Friday, June 1, 2012

Carolina Linthead's Cotton Mill

Lincoln County, NC, has long been associated with cotton milling




Shenck's success in cotton milling led him to recruit investors and build the Lincolnton Cotton Factory two miles south of town at a prime location on the South Fork River, which they dammed for water power. That mill burned in 1861. The remaining Carding mill was destroyed in 1863, when a Confederate laboratory was established at that location.
For more on the history and future of this site, see here:  http://www.thelaboratorymill.com/




The old laboratory sat here, utilizing fresh water from the spring and water power from the dam

In the heyday of the South's post-Reconstruction textile boom, a distant cousin of mine began what became a local institution: Rhyne Mills

Laboratory Mill, where my grandfather and grandmother worked

The mill as it appears today...even my father worked there for a time

Now it is being remodeled as a reception center for weddings and such

The old tower and superintendent's office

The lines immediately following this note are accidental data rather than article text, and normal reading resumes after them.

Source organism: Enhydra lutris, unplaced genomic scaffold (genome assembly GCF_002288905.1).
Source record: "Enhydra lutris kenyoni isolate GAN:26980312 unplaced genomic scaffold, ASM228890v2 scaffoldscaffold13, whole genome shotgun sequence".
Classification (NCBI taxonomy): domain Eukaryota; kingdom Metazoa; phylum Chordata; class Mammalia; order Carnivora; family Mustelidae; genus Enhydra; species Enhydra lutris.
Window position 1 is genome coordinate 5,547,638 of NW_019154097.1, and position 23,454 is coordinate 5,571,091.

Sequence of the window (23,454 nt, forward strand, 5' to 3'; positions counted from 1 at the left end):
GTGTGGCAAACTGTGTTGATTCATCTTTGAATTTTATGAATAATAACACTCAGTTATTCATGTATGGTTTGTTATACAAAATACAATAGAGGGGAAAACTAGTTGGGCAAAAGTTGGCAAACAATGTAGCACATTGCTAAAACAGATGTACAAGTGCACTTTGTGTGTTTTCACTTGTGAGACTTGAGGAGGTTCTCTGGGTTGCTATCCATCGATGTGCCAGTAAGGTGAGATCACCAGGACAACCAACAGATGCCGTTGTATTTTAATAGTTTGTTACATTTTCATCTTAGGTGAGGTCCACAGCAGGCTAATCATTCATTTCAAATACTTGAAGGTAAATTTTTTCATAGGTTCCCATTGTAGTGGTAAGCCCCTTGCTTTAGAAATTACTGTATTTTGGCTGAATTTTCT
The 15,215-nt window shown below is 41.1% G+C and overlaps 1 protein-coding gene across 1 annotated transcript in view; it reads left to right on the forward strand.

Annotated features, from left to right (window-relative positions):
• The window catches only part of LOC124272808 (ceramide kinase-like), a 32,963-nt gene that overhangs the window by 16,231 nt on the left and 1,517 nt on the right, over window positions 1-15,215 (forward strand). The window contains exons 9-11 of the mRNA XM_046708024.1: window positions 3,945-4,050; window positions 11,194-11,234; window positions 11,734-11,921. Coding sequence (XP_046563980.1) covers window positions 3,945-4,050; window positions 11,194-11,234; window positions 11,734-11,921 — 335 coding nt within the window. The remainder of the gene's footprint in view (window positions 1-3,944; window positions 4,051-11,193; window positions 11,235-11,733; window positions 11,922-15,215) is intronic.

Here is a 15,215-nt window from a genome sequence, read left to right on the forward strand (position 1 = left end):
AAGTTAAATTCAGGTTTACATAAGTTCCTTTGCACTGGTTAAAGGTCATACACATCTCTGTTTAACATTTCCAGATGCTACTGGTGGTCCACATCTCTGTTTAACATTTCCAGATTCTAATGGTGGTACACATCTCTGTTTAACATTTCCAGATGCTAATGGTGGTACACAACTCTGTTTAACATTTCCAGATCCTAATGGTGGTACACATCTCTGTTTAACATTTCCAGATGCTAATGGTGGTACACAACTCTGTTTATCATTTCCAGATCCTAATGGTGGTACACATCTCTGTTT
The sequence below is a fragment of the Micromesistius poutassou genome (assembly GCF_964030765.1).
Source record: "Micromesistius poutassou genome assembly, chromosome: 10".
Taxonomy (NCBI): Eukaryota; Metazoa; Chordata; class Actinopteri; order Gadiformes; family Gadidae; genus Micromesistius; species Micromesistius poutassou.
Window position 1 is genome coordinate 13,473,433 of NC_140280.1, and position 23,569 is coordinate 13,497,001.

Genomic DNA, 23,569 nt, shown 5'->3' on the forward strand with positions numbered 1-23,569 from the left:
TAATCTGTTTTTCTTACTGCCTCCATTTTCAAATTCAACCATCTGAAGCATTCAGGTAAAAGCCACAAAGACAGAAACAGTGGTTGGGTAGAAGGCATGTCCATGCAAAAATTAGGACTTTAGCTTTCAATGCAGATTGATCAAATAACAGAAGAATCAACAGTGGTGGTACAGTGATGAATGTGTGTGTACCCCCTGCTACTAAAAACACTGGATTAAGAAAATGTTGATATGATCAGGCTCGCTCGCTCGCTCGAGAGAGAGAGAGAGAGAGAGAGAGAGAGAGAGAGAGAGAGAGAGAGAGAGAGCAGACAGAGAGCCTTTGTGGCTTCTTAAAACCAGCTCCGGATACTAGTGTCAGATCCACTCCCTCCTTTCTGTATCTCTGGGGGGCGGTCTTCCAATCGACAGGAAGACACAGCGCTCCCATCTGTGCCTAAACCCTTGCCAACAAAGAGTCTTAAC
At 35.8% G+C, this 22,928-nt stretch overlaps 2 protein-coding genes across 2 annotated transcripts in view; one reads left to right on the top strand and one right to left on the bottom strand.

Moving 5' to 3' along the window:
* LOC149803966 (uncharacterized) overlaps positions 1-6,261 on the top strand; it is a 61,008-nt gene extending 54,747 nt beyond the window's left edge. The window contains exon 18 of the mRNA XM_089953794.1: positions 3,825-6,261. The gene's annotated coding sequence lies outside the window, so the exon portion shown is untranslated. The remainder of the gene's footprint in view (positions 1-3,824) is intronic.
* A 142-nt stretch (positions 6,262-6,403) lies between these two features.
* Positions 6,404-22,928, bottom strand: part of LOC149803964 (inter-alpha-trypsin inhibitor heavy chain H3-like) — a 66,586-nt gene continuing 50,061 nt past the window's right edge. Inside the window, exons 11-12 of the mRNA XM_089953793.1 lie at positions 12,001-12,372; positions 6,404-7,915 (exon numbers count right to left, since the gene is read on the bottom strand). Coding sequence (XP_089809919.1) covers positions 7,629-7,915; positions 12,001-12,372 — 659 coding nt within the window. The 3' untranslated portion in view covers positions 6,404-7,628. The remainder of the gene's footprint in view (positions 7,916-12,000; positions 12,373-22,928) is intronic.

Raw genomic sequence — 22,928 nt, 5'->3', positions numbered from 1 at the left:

The local guard dog (he licked my leg...I guess to see if I tasted like a Rhyne, lol)

The oldest part of the mill

The crank for the sluice gate on the old dam

Now boys fish in the run-off that used to turn a water wheel

Flood wall along the mill run

Dam and flood wall

Even with muddy water, the scene is so lovely

Ever-present logs along the dam

Can't wait to see what it looks like when they finish landscaping!

This "cooter" seems to enjoy the place

The dam from above

Sluice gate

The D. E. Rhyne House

The Hoke-Rhyne House

The mill house into which my grandmother moved as a little girl; the home in which my father grew up; one of the last survivors of the old mill village where so many lived, loved, worked, worshiped, shared, and survived. I am a part of their legacy, proudly so.

4 comments:

Tess Kincaid said...

A beautiful legacy. You should be proud. Is this where the black dog licked the mutton?

The Bug said...

It's true - you are a Linthead :)

Bruce Taylor, a.k.a. Catalyst said...

It's always good to visit "the old homesteads". I once got a tour of the home where my father and his brother were born and "brought up."

NCmountainwoman said...

Rhyne gave so much money to a local college they re-named it "Lenoir Rhyne." Loved the nostalgic trip to the workplaces of our ancestors. I'm sure you know that the village scenes in "Hunger Games" were shot at the Henry River Mill Village in nearby Burke County.

Yep, I have no doubt at all that somehow we are cuzins, good blogger buddy.